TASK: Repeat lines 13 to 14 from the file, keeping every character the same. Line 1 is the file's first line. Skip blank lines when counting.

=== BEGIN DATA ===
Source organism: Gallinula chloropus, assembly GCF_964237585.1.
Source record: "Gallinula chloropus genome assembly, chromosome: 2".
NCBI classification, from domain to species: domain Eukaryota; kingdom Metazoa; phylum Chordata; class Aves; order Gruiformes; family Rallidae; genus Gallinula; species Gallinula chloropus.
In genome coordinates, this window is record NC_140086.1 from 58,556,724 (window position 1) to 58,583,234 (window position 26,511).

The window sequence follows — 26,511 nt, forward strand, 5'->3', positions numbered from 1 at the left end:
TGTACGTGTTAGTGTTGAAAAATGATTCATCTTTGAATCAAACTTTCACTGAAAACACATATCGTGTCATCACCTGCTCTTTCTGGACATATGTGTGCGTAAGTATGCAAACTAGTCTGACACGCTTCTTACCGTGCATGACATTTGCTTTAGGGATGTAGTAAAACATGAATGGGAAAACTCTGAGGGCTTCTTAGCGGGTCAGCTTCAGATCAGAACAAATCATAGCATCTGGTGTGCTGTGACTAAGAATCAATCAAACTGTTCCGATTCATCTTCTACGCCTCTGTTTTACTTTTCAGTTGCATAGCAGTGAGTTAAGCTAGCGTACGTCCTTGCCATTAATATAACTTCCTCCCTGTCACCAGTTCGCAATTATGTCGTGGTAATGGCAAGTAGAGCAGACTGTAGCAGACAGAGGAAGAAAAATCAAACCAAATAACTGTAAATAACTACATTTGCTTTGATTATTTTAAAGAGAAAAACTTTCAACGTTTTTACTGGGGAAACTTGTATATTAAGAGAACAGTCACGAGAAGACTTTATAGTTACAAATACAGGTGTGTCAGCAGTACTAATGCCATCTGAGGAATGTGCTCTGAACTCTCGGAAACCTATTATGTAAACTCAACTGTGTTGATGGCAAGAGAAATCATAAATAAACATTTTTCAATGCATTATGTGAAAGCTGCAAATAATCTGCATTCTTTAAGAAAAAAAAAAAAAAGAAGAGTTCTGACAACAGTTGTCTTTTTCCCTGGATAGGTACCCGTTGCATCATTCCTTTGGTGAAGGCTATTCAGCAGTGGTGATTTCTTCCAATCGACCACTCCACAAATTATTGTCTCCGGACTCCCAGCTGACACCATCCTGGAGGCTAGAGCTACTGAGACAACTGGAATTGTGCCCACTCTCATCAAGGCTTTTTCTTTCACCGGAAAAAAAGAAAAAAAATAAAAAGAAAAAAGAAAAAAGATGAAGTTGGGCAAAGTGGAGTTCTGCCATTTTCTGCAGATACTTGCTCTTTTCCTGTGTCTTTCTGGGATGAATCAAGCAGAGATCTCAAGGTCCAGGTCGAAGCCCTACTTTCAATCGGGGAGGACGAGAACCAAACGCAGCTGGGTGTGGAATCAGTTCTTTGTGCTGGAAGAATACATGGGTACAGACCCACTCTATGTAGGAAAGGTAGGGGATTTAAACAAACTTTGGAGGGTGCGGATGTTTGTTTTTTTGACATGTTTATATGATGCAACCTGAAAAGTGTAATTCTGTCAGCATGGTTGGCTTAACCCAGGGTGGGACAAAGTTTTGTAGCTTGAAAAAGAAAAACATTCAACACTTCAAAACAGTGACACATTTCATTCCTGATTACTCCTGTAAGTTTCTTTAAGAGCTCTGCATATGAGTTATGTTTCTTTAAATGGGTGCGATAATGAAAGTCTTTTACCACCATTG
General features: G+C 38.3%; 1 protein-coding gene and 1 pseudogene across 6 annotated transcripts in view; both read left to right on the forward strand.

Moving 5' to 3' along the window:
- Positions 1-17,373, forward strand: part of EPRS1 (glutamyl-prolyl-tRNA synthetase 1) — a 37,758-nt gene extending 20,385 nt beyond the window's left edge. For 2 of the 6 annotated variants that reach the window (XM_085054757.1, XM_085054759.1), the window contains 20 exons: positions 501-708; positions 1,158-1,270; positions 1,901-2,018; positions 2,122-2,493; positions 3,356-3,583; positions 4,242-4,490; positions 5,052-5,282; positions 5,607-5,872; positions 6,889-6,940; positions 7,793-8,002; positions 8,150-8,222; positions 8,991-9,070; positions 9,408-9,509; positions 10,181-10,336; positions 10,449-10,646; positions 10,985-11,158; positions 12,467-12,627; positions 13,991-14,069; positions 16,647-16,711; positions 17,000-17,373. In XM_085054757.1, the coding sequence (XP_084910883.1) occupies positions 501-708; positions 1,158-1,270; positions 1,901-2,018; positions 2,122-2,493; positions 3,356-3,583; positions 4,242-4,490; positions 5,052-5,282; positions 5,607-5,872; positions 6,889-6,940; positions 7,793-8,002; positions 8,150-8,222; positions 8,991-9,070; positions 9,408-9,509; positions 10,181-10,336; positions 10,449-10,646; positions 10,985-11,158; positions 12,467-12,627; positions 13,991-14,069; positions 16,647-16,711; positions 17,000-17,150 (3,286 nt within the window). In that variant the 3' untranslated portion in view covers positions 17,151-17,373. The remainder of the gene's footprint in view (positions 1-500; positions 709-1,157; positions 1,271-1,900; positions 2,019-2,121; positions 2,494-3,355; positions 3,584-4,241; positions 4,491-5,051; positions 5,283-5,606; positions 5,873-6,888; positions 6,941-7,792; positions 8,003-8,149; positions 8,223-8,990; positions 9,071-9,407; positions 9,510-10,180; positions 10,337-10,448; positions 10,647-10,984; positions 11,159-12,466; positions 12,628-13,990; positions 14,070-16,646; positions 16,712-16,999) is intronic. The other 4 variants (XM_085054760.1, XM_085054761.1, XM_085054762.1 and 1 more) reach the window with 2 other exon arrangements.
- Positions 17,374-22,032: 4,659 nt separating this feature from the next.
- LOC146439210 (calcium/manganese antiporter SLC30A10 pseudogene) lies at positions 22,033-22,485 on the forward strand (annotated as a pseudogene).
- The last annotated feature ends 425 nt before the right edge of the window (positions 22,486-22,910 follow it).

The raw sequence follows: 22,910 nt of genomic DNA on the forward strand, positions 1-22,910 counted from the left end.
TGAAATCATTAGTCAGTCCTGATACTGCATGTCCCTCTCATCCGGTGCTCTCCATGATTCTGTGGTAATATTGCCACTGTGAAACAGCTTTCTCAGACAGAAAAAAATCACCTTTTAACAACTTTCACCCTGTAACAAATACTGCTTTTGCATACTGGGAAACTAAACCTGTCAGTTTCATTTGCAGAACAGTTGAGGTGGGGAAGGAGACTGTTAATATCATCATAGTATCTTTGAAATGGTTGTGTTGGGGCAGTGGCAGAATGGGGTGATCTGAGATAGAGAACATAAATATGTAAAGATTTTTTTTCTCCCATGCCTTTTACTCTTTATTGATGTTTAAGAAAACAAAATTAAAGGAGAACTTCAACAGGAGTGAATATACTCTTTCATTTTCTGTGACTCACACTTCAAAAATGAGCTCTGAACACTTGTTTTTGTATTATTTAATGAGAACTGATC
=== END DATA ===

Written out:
The raw sequence follows: 22,910 nt of genomic DNA on the forward strand, positions 1-22,910 counted from the left end.
TGAAATCATTAGTCAGTCCTGATACTGCATGTCCCTCTCATCCGGTGCTCTCCATGATTCTGTGGTAATATTGCCACTGTGAAACAGCTTTCTCAGACAGAAAAAAATCACCTTTTAACAACTTTCACCCTGTAACAAATACTGCTTTTGCATACTGGGAAACTAAACCTGTCAGTTTCATTTGCAGAACAGTTGAGGTGGGGAAGGAGACTGTTAATATCATCATAGTATCTTTGAAATGGTTGTGTTGGGGCAGTGGCAGAATGGGGTGATCTGAGATAGAGAACATAAATATGTAAAGATTTTTTTTCTCCCATGCCTTTTACTCTTTATTGATGTTTAAGAAAACAAAATTAAAGGAGAACTTCAACAGGAGTGAATATACTCTTTCATTTTCTGTGACTCACACTTCAAAAATGAGCTCTGAACACTTGTTTTTGTATTATTTAATGAGAACTGATC